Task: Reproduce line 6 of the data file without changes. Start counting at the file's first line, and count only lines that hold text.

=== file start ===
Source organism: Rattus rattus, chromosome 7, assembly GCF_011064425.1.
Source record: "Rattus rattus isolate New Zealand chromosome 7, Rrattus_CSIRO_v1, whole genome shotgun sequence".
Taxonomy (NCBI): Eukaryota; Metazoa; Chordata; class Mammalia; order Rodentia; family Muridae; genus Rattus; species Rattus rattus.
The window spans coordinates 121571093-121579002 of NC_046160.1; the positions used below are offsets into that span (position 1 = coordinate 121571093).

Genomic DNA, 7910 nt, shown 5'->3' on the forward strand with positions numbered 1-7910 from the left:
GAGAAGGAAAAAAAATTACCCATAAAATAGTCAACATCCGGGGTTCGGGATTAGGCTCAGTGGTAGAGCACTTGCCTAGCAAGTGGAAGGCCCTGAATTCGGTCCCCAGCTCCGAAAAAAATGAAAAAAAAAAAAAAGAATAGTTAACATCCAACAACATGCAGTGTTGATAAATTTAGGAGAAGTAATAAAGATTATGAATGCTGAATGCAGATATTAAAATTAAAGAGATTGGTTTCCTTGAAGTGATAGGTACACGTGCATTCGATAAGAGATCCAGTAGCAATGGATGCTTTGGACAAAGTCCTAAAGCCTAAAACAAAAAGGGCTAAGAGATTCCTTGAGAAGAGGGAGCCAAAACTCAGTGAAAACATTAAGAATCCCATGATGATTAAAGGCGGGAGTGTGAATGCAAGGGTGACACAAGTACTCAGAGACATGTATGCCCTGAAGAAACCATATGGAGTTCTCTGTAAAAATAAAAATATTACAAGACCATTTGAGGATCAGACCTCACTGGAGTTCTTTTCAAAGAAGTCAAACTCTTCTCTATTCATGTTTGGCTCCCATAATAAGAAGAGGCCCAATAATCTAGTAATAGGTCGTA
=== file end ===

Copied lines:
GAGAAGGAAAAAAAATTACCCATAAAATAGTCAACATCCGGGGTTCGGGATTAGGCTCAGTGGTAGAGCACTTGCCTAGCAAGTGGAAGGCCCTGAATTCGGTCCCCAGCTCCGAAAAAAATGAAAAAAAAAAAAAAGAATAGTTAACATCCAACAACATGCAGTGTTGATAAATTTAGGAGAAGTAATAAAGATTATGAATGCTGAATGCAGATATTAAAATTAAAGAGATTGGTTTCCTTGAAGTGATAGGTACACGTGCATTCGATAAGAGATCCAGTAGCAATGGATGCTTTGGACAAAGTCCTAAAGCCTAAAACAAAAAGGGCTAAGAGATTCCTTGAGAAGAGGGAGCCAAAACTCAGTGAAAACATTAAGAATCCCATGATGATTAAAGGCGGGAGTGTGAATGCAAGGGTGACACAAGTACTCAGAGACATGTATGCCCTGAAGAAACCATATGGAGTTCTCTGTAAAAATAAAAATATTACAAGACCATTTGAGGATCAGACCTCACTGGAGTTCTTTTCAAAGAAGTCAAACTCTTCTCTATTCATGTTTGGCTCCCATAATAAGAAGAGGCCCAATAATCTAGTAATAGGTCGTA